Korobov, from Ukraine, has a perfect score after Day 1, while Magnus Carlsen, the defending champion, has already lost a game and drawn another.

Monday, Magnus Carlsen of Norway got off to a rocky start as he tries to defend his World Rapid Championship title. But Anton Korobov of Ukraine got to a dream start, winning all his games on Day 1. 

He is the sole leader, with Levon Aronian of Armenia just a half point behind. Carlsen is in a large group of players tied for 10th with 3.5 points each, 1.5 points behind Korobov.

The three-day tournament is being held in Doha, Qatar. It will be followed immediately by the World Blitz Championship. Both tournaments have prize funds of $200,000, with $40,000 first prizes.

The games can be followed live for free on this Web site (World Chess). Rounds starts at 3 PM local time (12 PM GMT) each day. 

The tournaments have attracted many of the world’s best players and more than a few of them could have a chance at the titles. Still, most eyes were on Carlsen as play got under way. 

I worked as a second Carlsen during his successful defense last month of the classical World Championship against Sergey Karjakin of Russia. While Carlsenwon the match, it was a very tough road for him. He seemed to be still suffering the lingering effects of the problems he had in that match as the World Rapid Championship got underway. He started out scoring 0.5 points in his first two games, and he was lucky to even score that as he escaped certain mate in Round 1 against Surya Shekhar Ganguly of India.

Carlsen, Magnus vs. Ganguly, Surya Shekhar
World Rapid | Doha, Qatar | Round 1 | 26 Dec 2016 | 1/2-1/2
36. Qg6 Rxa4?! Black has a huge advantage and should have won easily, but he now missed a forced mate.
36... Rg4+! 37. Kxg4 Qg2+ 38. Kh5 Qf3#  )
37. h5 Qc4? Letting White off the hook.
37... Qe4! This move would have pretty much ended the game right away. The point is that the trick that White uses in the game would not have worked:
38. Rd8+ Bxd8 39. Qe8+ Kh7 And Qg6 is not possible.  )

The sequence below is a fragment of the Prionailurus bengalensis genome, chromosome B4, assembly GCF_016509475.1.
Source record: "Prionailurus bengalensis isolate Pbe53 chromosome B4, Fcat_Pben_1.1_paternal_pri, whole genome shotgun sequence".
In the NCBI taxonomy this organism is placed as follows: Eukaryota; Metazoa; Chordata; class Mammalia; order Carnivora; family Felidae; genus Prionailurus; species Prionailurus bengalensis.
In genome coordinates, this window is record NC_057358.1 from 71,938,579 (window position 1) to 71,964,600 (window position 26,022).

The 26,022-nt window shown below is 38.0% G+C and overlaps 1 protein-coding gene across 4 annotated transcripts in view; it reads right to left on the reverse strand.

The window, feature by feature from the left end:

38. Rd8+! Bxd8
38... Bf8 39. h6 Qh4+ 40. Kg2 Qe4+ 41. Qxe4 Rxe4 Black could continue the game in this way, but chances would have been equal.
42. h7+ Kxh7 43. Rxf8 Kg6 44. Ra8 White should not lose.  )
39. Qe8+ Kh7 40. Qg6+ Kg8
Pantsulaia, Levan vs. Carlsen, Magnus
World Rapid | Doha, Qatar | Round 2 | 26 Dec 2016 | 1-0
23. Qe1 Nb4? A big mistake
24. Bxb4 axb4 25. c5! Carlsen probably missed this move; Black can no longer play Nc6.
25. Qxb4 Nc6 This move would have justified Black's previous moves as getting a knight to d4 would have provided more than enough compensation for being down a pawn.  )
25... Bh6
25... Rxd1 26. Qxd1 Would not have changed anything.  )
25... Nc6 26. cxb6 cxb6 27. Rxc6  )
25... b5 26. Qxb4 Nc6 27. Qxb5 Nd4 28. Qc4 Having a knight on d4 is worth being down a pawn, but not two, particularly not if the queens are traded.  )
26. cxb6! Well calculated
26... cxb6
26... Bxc1 27. Rxd8! Rxd8 28. bxc7 Rd6 29. Qxc1 And White's would have been decisive.  )
27. Rc7 Qf6 28. Qxb4 White is up a pawn and has more active pieces. Not even Carlsen could offer much resistance in such a position.
28... Rxd1+ 29. Nxd1 Rd8 30. Rd7 Nc6 31. Qc4+ Kh8 32. Rxd8+ Nxd8 33. Nc3 Nc6 34. Nd5 Qd6 35. Bg4 Nd4 36. Qc8+ Bf8 37. h4 h5 38. Bd7 Kg7 39. Kh2 Kh7 40. Qe8 Kg7 41. b4 b5 42. Bxb5 Nc2 43. a3 Kh6 44. Qf7 Nd4 45. Nf6 Bg7 46. Qxg7+

Carlsen’s poor start opened the door for other players to take the lead and Korobov took the best advantage of the opportunity.

I really like his style — most of his wins look absolutely effortless, though obviously they require a lot of skill. I was very nearly one of his victim’s during the 2016 Chess Olympiad, but I had a lucky escape. His opponents today were less fortunate, including Alexander Grischuk of Russia and Yu Yangyi of China in Rounds 4 and 5, respectively.

Grischuk, Alexander vs. Korobov, Anton
World Rapid | Doha, Qatar | Round 4 | 26 Dec 2016 | 0-1
Ng4 15. Nbd4? This is a very natural move but it allows Korobov to seize the initiative.